We’re discussing the shift of online buyers toward countries and languages outside the United States and the implications this global business trend has on your solo operator small online business.
Here are a few more things you’ll want to think about as you contemplate the coming years and the non-U.S. marketplace.
3. Most of the research that has been done regarding online buyers only takes into account those who have already proven themselves as buyers, in other words, they’ve previously made at least one purchase online.
But what about the millions and millions of potential buyers there are in those that are: (1) new Internet users all over the globe that are just now getting, or will in the near future have, access to the Internet, and (2) not yet online buyers but will become such in the future?
4. Most statistical researchers counting online buyers are considering one potential buyer per computer terminal. In the U.S., there are many households that have both multiple buyers and multiple computers, each with access to the Internet. However, in many other countries, especially those in Asia, India, the Orient, and China, there may be many potential buyers that share a single computer. If that’s the case, the true number of online buyers may be grossly understated. Some have guessed that the figure could be in the billions within five years.
5. There are technologies that exist today that allow automatic translation of languages. This industry is still young and undeveloped compared to what it will be in the future. Very often today’s automatic translation software produces a nearly unrecognizable and funny product. But as this industry matures, there will be efficient and cost effective alternatives available to even small business owners.
Speech recognition may be even a better alternative than the translation of the written word. An audio file, or even a live voice can be spoken in one language and the receiver will actually hear the dialogue in his native tongue.
6. There are certainly security issues with making financial transactions across country borders. I have a friend that does a booming eBay business that will not accept orders from outside the United States. She says there are too many problems with financial transactions and product deliveries. The infrastructure for accepting and sending payments is often weak and security features that are standard in the U.S. (like name and address verification by the large credit card companies) are generally lacking in most international sales transactions.
There are also foreign exchange challenges as the world’s currencies are always in a state of relative daily flux when compared to one another.
7. There are challenges with tax as well. Small business owners today have it easy since there is no special tax on e-commerce. The buyer is basically responsible to report his out-of-state purchases on his personal income tax (at least that’s the way it works here in Utah.)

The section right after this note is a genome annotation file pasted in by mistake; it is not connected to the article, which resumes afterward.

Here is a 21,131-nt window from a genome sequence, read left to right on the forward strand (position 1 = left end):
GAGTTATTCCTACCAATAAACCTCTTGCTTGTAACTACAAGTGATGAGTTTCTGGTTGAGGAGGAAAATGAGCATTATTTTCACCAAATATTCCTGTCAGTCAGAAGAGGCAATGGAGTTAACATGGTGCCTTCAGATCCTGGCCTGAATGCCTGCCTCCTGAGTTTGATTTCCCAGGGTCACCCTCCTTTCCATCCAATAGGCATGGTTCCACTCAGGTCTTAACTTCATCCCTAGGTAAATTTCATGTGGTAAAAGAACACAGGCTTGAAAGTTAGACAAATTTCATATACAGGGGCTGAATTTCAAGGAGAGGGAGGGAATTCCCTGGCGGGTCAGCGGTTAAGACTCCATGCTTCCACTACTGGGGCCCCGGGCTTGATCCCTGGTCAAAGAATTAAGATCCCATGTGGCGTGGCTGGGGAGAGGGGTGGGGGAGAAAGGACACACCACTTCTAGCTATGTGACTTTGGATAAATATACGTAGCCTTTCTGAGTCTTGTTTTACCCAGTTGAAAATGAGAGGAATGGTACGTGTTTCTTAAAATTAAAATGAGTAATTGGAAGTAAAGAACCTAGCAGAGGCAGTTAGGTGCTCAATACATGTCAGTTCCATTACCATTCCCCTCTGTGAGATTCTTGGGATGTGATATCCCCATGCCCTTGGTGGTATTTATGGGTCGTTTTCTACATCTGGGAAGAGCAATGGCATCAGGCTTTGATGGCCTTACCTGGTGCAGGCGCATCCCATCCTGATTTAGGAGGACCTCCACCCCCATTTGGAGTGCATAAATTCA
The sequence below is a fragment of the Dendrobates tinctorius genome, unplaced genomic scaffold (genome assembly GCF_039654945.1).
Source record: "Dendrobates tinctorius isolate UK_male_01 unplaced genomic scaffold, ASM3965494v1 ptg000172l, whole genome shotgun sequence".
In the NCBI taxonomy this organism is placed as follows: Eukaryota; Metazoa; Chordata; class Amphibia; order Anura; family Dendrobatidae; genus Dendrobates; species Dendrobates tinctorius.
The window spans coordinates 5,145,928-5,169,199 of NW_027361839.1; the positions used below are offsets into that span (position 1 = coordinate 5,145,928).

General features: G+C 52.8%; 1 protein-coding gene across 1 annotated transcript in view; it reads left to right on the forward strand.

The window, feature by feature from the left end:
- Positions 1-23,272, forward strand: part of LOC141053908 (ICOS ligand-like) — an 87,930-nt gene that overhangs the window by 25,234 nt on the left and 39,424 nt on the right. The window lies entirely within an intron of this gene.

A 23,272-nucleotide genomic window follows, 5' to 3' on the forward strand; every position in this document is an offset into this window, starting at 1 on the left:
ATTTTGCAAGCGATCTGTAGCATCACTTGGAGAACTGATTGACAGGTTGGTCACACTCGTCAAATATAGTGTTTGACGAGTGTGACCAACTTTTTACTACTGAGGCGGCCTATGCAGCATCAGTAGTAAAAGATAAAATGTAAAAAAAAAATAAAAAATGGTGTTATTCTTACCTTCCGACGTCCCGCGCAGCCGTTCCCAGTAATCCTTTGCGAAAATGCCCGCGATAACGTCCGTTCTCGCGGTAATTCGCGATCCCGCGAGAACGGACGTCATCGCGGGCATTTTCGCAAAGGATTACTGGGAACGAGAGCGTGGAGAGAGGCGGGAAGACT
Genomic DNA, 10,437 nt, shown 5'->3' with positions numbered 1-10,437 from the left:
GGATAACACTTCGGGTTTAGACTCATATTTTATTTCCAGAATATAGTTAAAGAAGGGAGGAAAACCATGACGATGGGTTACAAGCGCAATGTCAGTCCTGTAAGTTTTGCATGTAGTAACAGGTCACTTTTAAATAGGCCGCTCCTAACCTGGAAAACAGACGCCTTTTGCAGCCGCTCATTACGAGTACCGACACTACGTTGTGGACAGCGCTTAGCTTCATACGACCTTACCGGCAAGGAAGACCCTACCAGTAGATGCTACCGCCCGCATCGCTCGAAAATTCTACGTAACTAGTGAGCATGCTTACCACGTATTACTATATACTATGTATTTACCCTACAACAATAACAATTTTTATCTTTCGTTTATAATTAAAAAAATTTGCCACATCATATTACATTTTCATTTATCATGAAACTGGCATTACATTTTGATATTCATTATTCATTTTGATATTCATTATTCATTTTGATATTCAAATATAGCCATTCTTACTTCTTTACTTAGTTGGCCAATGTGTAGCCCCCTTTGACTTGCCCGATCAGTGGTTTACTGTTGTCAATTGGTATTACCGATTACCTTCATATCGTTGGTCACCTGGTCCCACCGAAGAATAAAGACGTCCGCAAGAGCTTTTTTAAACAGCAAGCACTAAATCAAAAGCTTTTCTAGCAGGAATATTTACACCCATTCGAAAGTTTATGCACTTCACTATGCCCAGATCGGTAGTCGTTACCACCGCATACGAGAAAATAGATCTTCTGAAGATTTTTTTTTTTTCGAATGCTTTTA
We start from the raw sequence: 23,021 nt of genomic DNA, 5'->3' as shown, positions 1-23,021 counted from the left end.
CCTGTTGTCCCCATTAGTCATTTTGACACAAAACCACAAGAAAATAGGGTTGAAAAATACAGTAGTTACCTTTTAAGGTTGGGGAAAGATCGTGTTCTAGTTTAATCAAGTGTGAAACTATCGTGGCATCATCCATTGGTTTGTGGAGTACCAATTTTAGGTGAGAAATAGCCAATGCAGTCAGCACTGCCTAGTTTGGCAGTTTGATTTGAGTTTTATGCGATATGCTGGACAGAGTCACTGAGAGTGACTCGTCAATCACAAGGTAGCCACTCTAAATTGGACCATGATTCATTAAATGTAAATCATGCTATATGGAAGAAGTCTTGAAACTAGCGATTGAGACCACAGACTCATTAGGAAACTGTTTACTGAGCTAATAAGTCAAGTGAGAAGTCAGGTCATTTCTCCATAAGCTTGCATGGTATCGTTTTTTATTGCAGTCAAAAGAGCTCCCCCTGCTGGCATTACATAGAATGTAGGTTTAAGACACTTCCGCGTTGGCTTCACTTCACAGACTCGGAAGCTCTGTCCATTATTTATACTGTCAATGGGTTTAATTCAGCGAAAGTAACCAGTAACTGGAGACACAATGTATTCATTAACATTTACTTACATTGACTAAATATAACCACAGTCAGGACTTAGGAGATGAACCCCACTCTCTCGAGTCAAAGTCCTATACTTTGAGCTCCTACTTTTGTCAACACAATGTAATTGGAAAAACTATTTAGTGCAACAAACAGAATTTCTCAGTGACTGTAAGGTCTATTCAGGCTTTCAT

But in the future, there is a good chance that small businesses will need to take some responsibility (as yet undefined) for this revenue collection and reporting. How will the business tax foreign customers? Right now, taxation is not much of an issue for Internet businesses, but it will most likely become one in the future.
8. There are also cultural challenges and obstacles that exist in making sure your products are appropriate for non-English markets. There exists today both consultants and companies that you can employ to review your practices and products to make sure they are not offensive to buyers in other cultures.
9. Think about the challenges that will exist for companies that ship physical products. Ah, to be a solo operator and be able to send your products digitally! The challenges of both (1) expense to send a physical product outside the U.S., and (2) delivery in making sure that the customer actually receives what he has purchased online, are major hurdles to overcome if your business is going to deal internationally.
10. Also think about the implications of foreign currency exchange and how that might affect your profits, return on investment, and your willingness to deal in certain currencies that fluctuate greatly or are at times very unstable.
I have never shipped products internationally, my sales have been targeted to the U.S., but there are lots of companies in the U.S. that refuse to do it because complaints of fraud and abuse are so rampant in places like Asia, India, parts of South America, China and Russia.
Well, these are just a few of the challenges of executing e-commerce globally. No doubt technologies and systems will be available in the near future that will overcome many of these issues. It’s certainly not to soon to begin thinking about and planning your solo global business strategy.
To your online business success!